Twitter has announced it will introduce updates to prevent tweets from disappearing when a user’s timeline auto-refreshes. In a tweet posted on 22 September,…
The smartphone has evolved from a device owned by the few to an essential item owned by the many. Emails, movies, news, social media – everything we could possibly want is right there on that lovely screen and within it there are apps and apps and apps that can do everything except make you coffee in the morning.
So how do you know if your smartphone has been hacked? How do you know if money is being systematically taken from your bank account? Or that your smartphone is slowly being transformed from a useful tool to a nasty piece of work best driven over by your new 4×4?
If you have suddenly started getting larger than usual phone bills or find that your calls are dropping more regularly, then your phone may very well have been hacked. Other signs include the high usage of your data (because it is being moved from your device to a third party), your battery life dropping dramatically and strange performance issues caused by lack of phone memory or storage space. In short, if your phone is suddenly acting like it has stepped out of the film Ghostbusters then you could have a problem.
Mobile security today is too often overlooked. People just aren’t that concerned about it and yet 90% of vulnerabilities common on desktops can be found on both Android and iOS systems. Ethical hackers have used penetration testing to uncover these vulnerabilities lurking in the mobile operating systems most commonly used today, and 87.5% of mobile applications tested had one or more flaws that allowed for the transmission of sensitive data. And by sensitive data, I mean your bank details, your personal photographs and other such private information. Another troubling statistic: 92% of Android free apps and 100% of iOS free apps send out your data unencrypted and there isn’t any way that users can tell if the apps on their phone have this issue, unless they run iOS of course.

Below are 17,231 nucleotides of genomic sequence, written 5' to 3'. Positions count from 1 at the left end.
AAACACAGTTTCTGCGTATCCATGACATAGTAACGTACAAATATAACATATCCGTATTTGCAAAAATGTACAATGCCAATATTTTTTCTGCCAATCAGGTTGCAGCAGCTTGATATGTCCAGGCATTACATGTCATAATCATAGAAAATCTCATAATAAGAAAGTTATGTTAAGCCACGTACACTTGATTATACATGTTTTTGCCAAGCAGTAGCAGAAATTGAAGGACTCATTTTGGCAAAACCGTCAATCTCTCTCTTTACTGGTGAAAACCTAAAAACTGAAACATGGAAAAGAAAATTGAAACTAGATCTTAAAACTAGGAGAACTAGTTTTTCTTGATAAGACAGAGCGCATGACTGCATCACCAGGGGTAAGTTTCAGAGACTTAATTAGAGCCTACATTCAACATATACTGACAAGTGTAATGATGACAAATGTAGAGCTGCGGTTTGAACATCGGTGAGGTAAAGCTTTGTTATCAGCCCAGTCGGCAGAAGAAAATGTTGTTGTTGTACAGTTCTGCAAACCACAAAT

You would think hackers would aim for the big and the rich, and they do, but if given a choice between the easy pickings of your unprotected device or the hardcore security systems of a large multinational corporation, they would choose yours — the least challenging, the lowest hanging fruit. In 2012, malware for Android devices increased 400% to more than 200 000 samples and these consisted of backdoors, SMS Trojans and spyware. Spyware made up 51% of all new Android malware. Hackers employ three preferred attack vectors which include insufficient cache controls, replay attacks and code injection. These may sound like the start of a medical malpractice suit, but it’s what someone could be doing to your device right now.
So, how can you keep your smartphone safe? First, update your operating system. Statistics show that 90% of Android users haven’t updated their systems so don’t be one of them. Second, make sure your cell phone stays with you. Seven thousand users left their devices at seven airports over the period of 12 months. South Africans are fortunately more paranoid than most when it comes to eyeballing their goods, but make sure your jetlag doesn’t result in a phone hack. 46% of people allow others to borrow their devices, 37% haven’t activated auto-lock and 48% have logged onto an unsecured wireless network.
Additional tips to keep your phone secure — don’t save passwords, lock your screen, don’t jailbreak your phone, only use apps from trusted sources and stores, install anti-malware, and update your operating system.
If you’re guilty of some or all of these mistakes, don’t beat yourself up too much. Judging by the stats, you are not alone. Fortunately, after reading this piece, you will be a bit more vigilant, although do allow Aunt Bess to use your phone, I doubt she’s a hacker in disguise.